The District Assembly Common Fund (DACF) have set aside US$20m in this year’s proposed formula for the management and disbursement of the District Development Fund (DDF).
For 2018, DACF are expected to manage and disburse the DDF, the Donor Partner Support to the Metropolitan Municipal and Districts (MMDAs), a report of the ‘Committee of the Whole’ of Parliament on the Proposed Formula for the Sharing of the District Assemblies’ Common Fund for the year has revealed.
“In the past, the Ministry of Finance either delayed or was unable to make funds available for the counterpart funding support and this stalled disbursement of funds from the donors to the DDF.
An amount of US$20m has therefore been earmarked in this year’s formula as counterpart fund for the DDF” the Administrator for the DACF, Irene Naa Torshie Addo told Parliament last Thursday following the approval of GH₵1.8billion as Proposed Formula for the sharing of the 2018 DACF,” the Committee noted.
According to the report, the decision to allow the DACF manage and disburse the DDF is part of the Responsiveness Factor component of DACF. It is also to strengthen the performance based grant for improved service delivery as well as incorporate the achievements of the DDF into the DACF Responsiveness Factor.
Contributing to the motion for the adoption on the Proposed Formula for the Sharing of the District Assemblies’ Common Fund for the year, the Administrator for the DACF, Irene Naa Torshie Addo, told Parliament that the main strategy is to use the District Performance Assessment Tool (DPAT), which is a common assessment tool to evaluate all MMDAs, and the result used to allocate and distribute the DACF RFG due to all the Assemblies.
The Administrator stated that managing the DDF will help improve disbursement of the DDF as funds will be made available as counterpart funding support.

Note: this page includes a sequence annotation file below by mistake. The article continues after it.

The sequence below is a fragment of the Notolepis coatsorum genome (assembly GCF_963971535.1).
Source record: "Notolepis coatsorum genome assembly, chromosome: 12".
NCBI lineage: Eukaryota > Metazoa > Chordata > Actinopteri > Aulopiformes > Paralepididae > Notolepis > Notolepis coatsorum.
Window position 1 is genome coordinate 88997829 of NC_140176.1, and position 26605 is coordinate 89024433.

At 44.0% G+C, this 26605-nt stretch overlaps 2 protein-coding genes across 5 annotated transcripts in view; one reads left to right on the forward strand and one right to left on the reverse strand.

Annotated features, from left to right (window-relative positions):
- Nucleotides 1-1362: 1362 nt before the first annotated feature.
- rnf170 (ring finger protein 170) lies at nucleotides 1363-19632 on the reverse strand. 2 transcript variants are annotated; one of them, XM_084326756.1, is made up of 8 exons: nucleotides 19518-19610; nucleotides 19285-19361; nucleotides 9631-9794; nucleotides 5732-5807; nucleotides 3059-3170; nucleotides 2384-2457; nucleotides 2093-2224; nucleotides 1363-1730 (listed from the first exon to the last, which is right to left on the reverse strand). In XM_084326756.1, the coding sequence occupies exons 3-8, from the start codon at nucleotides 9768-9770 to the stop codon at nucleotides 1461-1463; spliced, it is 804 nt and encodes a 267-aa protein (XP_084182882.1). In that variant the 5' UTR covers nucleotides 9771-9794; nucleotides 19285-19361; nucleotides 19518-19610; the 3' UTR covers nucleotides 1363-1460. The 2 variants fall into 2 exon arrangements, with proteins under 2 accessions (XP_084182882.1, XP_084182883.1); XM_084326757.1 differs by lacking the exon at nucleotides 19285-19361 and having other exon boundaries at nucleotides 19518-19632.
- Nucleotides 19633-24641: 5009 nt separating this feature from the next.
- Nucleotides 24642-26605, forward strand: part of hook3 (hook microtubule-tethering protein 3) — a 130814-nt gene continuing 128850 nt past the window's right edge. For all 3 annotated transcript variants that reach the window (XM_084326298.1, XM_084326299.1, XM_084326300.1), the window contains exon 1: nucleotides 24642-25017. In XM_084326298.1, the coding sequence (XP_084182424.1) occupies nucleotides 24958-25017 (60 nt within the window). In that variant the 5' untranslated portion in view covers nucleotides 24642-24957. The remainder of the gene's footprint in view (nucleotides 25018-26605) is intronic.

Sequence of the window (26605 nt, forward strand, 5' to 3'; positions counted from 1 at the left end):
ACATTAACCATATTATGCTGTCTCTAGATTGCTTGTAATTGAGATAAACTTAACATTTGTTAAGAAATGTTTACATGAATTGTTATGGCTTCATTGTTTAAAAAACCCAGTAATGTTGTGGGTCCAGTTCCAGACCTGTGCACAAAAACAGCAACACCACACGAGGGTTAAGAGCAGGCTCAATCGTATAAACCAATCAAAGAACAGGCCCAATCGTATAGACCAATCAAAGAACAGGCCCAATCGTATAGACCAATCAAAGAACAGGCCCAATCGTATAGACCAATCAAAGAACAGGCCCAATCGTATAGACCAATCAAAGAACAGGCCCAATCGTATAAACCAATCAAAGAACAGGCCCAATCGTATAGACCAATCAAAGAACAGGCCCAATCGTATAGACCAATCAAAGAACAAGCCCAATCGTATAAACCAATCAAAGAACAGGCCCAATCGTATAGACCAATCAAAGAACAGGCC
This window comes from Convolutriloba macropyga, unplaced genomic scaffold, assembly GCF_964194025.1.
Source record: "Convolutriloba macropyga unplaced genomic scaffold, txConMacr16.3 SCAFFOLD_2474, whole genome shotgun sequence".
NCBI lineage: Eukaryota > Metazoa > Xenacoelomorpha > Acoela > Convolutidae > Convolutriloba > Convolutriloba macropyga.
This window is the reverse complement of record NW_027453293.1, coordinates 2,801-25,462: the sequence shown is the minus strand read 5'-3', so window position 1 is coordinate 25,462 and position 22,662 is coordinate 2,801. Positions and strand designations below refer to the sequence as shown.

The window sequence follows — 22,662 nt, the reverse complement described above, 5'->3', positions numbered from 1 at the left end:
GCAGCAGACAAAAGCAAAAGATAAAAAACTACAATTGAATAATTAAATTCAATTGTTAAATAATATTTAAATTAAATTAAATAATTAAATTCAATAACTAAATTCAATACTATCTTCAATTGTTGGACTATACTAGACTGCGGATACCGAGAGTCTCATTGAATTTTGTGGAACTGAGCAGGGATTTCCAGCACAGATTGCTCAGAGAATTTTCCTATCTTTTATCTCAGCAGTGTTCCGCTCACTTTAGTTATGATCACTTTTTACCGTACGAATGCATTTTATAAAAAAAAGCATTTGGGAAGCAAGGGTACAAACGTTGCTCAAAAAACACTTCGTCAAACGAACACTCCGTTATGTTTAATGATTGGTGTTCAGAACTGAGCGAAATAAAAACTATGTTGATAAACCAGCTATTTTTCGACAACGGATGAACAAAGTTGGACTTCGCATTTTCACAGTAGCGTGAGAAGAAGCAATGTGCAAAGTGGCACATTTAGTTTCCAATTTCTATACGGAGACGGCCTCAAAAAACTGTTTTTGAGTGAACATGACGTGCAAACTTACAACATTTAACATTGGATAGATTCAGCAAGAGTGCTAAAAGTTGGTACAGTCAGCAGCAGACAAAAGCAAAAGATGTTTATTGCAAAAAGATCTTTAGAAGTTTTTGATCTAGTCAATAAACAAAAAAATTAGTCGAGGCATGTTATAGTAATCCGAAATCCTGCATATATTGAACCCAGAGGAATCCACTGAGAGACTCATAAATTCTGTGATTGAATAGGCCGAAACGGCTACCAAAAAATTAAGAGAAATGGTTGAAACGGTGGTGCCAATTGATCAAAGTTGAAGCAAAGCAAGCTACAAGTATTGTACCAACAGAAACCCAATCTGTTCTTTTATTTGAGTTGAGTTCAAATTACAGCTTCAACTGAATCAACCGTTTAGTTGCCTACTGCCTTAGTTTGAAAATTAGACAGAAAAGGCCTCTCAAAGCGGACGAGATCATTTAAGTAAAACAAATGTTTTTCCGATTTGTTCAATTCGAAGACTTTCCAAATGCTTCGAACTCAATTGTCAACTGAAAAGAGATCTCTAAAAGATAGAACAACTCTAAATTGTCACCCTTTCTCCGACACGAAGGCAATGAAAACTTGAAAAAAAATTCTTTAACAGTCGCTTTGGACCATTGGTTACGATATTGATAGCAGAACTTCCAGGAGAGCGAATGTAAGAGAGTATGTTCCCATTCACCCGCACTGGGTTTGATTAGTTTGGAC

The annual allocation to the DACF in 2018 as contained in the Appropriation (No.2) Act, 2017 (Act 951) is GH₵1.8billion. The total allocation was based on 5percent of projected national tax revenue for 2018.
In developing the Formula, the Administrator was guided by the ‘Basic Needs’ approach to development with the following indicators: Health Service, Education Service, Water Coverage and Tarred Roads Coverage.
Under this approach, MMDAs with more facilities/services receive less in order to bridge the development gap between the Assemblies.
The proposed Formula also took into account other factors such as: Responsiveness – improvement in revenue generation and collection, Budget implementation status; Service Pressure and Equality.
A total of 38 new Assemblies have been established bringing the total number of MMDAs to benefit from the Fund in 2018 to 254, the report captured.
The Administrator indicated that the new Assemblies will have to depend on the data of their parent Assemblies, for their share of the Fund.
Capping of Earmarked Funds
The report of the ‘Committee of the Whole’ on the Proposed Formula for the Sharing of the District Assemblies’ Common Fund for the year 2018, also indicated that the capping of earmarked funds as provided for by the Earmarked Funds Capping and Realignment Act,2017 (Act 947) has drastically reduced funds that should accrue to the DACF.
For instance prior to the enactment of Act 947, 7.5percent of total tax revenue was earmarked for the DACF. This implies that the estimated amount for the Fund for the year 2018 will have been about GH₵2.71billion (based on 7.5percent of total tax revenue for 2018).
However, due to the provisions of Act 947, which capped the total allocation to the Fund at 5percent, the total amount due the Fund for 2018 is GH₵1.8billion.
It was noted that having capped the amount due the Fund to 5percent, the Budget Statement of the Government for 2018 Fiscal Year made further allocations from the 5percent due the Fund to finance other Projects and Programmes.
This implied that total amount available to the Administrator to disburse to the Assemblies is GH₵788m.
The Committee was of the view that the amount left for the Fund to disburse to the various MMDAs is woefully inadequate. The shortfall will seriously impair the planned activities of the MMDAs who needed these funds to complete the numerous projects being undertaken by the Assemblies.